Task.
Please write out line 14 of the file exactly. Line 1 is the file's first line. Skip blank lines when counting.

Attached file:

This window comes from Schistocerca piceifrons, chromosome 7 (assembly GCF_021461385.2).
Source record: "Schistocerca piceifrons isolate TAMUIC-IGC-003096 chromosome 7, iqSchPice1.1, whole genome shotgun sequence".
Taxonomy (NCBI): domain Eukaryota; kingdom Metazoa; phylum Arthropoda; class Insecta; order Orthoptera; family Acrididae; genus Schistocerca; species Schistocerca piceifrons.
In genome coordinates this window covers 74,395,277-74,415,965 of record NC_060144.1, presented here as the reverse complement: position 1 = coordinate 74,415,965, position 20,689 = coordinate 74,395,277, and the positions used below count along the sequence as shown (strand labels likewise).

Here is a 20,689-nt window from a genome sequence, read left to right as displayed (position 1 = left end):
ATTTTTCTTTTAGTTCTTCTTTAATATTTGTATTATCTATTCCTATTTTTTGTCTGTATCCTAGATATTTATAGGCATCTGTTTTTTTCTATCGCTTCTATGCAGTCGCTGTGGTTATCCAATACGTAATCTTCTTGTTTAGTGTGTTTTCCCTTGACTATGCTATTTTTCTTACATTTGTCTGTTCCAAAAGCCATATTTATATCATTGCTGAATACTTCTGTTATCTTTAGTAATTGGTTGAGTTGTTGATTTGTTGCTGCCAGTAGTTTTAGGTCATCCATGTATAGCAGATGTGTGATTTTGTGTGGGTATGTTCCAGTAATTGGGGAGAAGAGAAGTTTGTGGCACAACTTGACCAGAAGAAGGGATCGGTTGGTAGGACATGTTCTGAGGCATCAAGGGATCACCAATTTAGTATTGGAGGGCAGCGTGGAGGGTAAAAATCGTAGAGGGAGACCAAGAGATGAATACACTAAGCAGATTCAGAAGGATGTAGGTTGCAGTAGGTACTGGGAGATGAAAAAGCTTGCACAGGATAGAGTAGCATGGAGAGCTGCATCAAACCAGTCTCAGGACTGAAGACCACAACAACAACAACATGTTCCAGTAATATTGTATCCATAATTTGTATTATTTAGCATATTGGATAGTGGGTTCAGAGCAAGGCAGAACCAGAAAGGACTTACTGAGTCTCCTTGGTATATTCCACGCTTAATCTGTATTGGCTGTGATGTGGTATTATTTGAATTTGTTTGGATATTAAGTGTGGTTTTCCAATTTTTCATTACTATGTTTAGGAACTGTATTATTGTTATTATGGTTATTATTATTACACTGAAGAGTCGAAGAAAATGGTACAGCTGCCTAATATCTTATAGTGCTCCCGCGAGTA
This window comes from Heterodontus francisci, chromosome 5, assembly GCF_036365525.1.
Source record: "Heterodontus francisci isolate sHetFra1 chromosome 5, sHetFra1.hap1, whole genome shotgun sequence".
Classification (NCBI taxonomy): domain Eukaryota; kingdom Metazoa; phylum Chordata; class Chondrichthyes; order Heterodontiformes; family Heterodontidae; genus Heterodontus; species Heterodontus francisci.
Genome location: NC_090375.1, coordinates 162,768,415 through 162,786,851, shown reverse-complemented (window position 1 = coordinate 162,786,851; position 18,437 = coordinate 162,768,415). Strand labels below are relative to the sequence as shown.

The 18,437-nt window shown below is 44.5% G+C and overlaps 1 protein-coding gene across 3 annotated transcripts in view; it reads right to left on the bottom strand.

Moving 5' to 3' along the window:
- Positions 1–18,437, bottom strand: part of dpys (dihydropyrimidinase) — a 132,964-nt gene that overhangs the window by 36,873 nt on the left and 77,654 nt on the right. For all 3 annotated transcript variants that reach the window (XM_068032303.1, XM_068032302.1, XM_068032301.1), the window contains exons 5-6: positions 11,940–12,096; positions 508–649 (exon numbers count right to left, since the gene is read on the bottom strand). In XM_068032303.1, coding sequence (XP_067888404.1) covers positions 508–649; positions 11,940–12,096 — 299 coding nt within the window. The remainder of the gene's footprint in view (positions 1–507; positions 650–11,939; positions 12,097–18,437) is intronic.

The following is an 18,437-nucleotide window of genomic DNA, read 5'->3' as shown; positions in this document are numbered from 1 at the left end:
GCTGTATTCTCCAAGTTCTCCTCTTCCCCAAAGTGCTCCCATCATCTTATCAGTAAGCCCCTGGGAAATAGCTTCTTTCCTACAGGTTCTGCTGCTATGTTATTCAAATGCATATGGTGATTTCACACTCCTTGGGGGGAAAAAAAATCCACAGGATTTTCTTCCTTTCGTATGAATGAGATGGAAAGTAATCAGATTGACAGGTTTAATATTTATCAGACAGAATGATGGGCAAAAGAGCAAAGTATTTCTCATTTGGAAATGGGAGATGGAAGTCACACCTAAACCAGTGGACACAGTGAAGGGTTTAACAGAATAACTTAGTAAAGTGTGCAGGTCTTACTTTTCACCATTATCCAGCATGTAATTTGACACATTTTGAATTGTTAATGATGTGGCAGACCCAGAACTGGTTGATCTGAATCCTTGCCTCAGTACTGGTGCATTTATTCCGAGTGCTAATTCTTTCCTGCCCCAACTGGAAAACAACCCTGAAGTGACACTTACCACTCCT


The following is an 18,437-nucleotide window of genomic DNA, read 5'->3' as shown; positions in this document are numbered from 1 at the left end: